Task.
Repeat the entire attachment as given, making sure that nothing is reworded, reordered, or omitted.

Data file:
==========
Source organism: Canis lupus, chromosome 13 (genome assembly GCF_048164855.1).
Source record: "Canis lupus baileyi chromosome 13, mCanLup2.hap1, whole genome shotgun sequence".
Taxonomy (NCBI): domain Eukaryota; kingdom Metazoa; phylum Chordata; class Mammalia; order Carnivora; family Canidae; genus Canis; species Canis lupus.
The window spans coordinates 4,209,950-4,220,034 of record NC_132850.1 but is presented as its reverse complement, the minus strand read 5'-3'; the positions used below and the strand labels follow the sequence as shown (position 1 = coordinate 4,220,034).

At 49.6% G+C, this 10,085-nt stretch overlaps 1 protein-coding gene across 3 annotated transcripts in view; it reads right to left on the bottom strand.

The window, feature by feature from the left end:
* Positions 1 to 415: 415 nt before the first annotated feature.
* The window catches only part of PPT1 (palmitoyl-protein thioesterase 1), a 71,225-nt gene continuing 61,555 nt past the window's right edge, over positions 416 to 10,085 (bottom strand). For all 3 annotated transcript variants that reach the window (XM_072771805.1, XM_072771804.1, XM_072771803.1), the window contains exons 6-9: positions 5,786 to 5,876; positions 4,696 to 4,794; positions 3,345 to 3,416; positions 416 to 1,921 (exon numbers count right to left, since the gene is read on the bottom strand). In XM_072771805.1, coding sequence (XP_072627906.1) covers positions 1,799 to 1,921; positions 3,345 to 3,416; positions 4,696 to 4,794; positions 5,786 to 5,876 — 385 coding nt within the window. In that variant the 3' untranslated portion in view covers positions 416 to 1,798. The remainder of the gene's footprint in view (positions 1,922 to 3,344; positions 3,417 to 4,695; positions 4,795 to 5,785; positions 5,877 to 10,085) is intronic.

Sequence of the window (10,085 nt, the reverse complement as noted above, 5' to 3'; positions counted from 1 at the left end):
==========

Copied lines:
Source organism: Canis lupus, chromosome 13 (genome assembly GCF_048164855.1).
Source record: "Canis lupus baileyi chromosome 13, mCanLup2.hap1, whole genome shotgun sequence".
Taxonomy (NCBI): domain Eukaryota; kingdom Metazoa; phylum Chordata; class Mammalia; order Carnivora; family Canidae; genus Canis; species Canis lupus.
The window spans coordinates 4,209,950-4,220,034 of record NC_132850.1 but is presented as its reverse complement, the minus strand read 5'-3'; the positions used below and the strand labels follow the sequence as shown (position 1 = coordinate 4,220,034).

At 49.6% G+C, this 10,085-nt stretch overlaps 1 protein-coding gene across 3 annotated transcripts in view; it reads right to left on the bottom strand.

The window, feature by feature from the left end:
* Positions 1 to 415: 415 nt before the first annotated feature.
* The window catches only part of PPT1 (palmitoyl-protein thioesterase 1), a 71,225-nt gene continuing 61,555 nt past the window's right edge, over positions 416 to 10,085 (bottom strand). For all 3 annotated transcript variants that reach the window (XM_072771805.1, XM_072771804.1, XM_072771803.1), the window contains exons 6-9: positions 5,786 to 5,876; positions 4,696 to 4,794; positions 3,345 to 3,416; positions 416 to 1,921 (exon numbers count right to left, since the gene is read on the bottom strand). In XM_072771805.1, coding sequence (XP_072627906.1) covers positions 1,799 to 1,921; positions 3,345 to 3,416; positions 4,696 to 4,794; positions 5,786 to 5,876 — 385 coding nt within the window. In that variant the 3' untranslated portion in view covers positions 416 to 1,798. The remainder of the gene's footprint in view (positions 1,922 to 3,344; positions 3,417 to 4,695; positions 4,795 to 5,785; positions 5,877 to 10,085) is intronic.

Sequence of the window (10,085 nt, the reverse complement as noted above, 5' to 3'; positions counted from 1 at the left end):